University of Michigan research finds 1 eviction case filed for every 6 rented housing units
Statewide data shows trends in evictions, makes recommendations
ANN ARBOR, Mich. – The Michigan Eviction Project at the University of Michigan has found that eviction cases were filed for one in every six rental housing units within Michigan in 2018.
That’s an eviction filing rate of 17% according to a jointly conducted study done in partnership with Legal Services of South Central Michigan.
The study comes at a time when many unemployed tenants are increasingly worried about eviction over being unable to pay their rent due to the COVID-19 pandemic. In March, Gov. Gretchen Whitmer issued an executive order suspending evictions. That order was then extended to June 11 to further protect tenants.
But through data from the Michigan State Court Administrative Office, the Michigan Eviction Project found that the state already had high eviction filing rates before the pandemic and its economic fallout. Every year, around 40,000 Michigan households lose their homes due to court-ordered evictions, according to the research.
Using data from between 2014 to 2018, the research group found that eviction filing rates varied significantly between counties around Michigan.
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Washtenaw County had a filing rate of 11.3% -- about one out of 9 rental units -- but even within county lines filing rates were dramatically different. The city of Ann Arbor had an eviction filing rate of 2.2% but that rate jumped to 20.8% in the city of Ypsilanti and 33.6% in Ypsilanti Township.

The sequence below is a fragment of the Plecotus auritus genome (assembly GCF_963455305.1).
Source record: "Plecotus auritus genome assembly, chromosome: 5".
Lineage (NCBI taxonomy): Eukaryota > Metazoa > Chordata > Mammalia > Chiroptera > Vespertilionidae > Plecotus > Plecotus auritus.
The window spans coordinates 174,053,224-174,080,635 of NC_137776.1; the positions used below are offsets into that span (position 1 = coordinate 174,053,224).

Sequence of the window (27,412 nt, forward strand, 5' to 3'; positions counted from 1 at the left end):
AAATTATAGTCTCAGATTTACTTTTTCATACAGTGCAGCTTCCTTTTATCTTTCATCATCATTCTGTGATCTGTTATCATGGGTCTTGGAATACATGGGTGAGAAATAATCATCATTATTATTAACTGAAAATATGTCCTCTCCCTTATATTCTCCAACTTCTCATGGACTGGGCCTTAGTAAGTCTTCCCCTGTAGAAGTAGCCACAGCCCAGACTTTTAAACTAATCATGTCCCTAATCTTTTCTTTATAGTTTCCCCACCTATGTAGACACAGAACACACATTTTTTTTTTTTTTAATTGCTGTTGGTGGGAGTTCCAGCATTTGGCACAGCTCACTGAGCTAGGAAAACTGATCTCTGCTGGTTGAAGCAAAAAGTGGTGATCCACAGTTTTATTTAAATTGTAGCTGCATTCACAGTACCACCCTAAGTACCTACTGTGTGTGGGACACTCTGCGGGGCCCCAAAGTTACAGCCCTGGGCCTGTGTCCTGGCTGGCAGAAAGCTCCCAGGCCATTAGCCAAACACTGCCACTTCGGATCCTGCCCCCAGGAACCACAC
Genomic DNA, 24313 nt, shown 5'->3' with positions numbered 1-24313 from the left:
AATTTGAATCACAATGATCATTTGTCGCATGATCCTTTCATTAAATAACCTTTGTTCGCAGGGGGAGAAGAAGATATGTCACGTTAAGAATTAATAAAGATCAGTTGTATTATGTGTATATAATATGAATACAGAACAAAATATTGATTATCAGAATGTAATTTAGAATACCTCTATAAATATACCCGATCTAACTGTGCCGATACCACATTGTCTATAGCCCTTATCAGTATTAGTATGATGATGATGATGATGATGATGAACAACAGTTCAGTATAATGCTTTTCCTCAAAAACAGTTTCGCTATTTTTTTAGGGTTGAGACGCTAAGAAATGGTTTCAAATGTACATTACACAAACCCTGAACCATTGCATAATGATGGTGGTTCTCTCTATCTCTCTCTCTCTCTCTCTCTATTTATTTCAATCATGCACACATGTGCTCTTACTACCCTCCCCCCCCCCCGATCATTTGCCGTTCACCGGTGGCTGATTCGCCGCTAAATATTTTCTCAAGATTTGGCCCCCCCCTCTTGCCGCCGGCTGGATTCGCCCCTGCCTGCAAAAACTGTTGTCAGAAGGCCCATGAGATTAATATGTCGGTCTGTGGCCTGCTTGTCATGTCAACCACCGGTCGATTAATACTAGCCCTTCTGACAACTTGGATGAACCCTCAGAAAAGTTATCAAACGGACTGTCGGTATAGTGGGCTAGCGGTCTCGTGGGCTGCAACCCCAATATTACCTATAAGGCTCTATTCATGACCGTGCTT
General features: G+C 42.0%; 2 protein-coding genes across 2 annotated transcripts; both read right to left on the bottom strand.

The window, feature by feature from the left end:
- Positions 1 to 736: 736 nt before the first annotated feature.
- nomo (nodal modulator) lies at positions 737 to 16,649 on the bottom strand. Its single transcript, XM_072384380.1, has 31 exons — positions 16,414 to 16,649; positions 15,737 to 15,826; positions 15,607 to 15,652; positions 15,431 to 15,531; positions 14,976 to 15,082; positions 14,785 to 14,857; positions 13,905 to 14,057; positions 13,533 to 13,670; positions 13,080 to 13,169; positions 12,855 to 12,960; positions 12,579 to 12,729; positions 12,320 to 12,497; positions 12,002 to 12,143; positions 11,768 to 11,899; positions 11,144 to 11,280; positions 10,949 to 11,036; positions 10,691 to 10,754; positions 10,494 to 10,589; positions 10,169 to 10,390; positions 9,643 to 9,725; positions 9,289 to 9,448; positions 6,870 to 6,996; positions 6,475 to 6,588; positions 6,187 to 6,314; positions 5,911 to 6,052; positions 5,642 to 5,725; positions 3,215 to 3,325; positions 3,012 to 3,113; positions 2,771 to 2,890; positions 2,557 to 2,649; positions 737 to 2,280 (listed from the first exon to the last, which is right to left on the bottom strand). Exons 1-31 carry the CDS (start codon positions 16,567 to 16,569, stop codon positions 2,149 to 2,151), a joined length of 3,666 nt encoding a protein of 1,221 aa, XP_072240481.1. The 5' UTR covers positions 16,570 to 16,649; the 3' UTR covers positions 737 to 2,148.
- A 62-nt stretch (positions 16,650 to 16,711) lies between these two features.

An eviction filing is when a landlord files a legal complaint to begin an eviction case against their tenant.
Approximately 1,300 households in Washtenaw Country were evicted from their homes in 2018 based on sample data within the research paper. Within the same data, only 2.3% of tenants between 2014 and 2018 were represented by an attorney, which contrasts the 90.5% of landlords represented. The research group found that tenants with legal representation were more likely to have a positive outcome.
Supported by prior research and evidence, the research group states that eviction is not only a symptom of poverty but a cause of it. Evicted individuals are more likely to lose their job, self-report having fair or poor health and have higher rates of depression.
Additional statewide key findings within the Michigan Eviction Project working paper include:
- Only 4.8% of tenants were represented by attorneys in eviction cases but 83.2% of landlords were represented between 2014 and 2018.
- Higher eviction cases filing rates in census tracts with high numbers of single-mother households, mortgage foreclosures and people living in mobile homes.
The Michigan Eviction Project made recommendations in order to reduce evictions, such as the establishment and funding of eviction diversion programs and the right to counsel for tenants across Michigan.
Other recommendations include funding for affordable housing, enacting legislation preventing late fees until rent is 30 days late and limiting the fee amounts, as well as limiting access to eviction records
Find the full research paper here.
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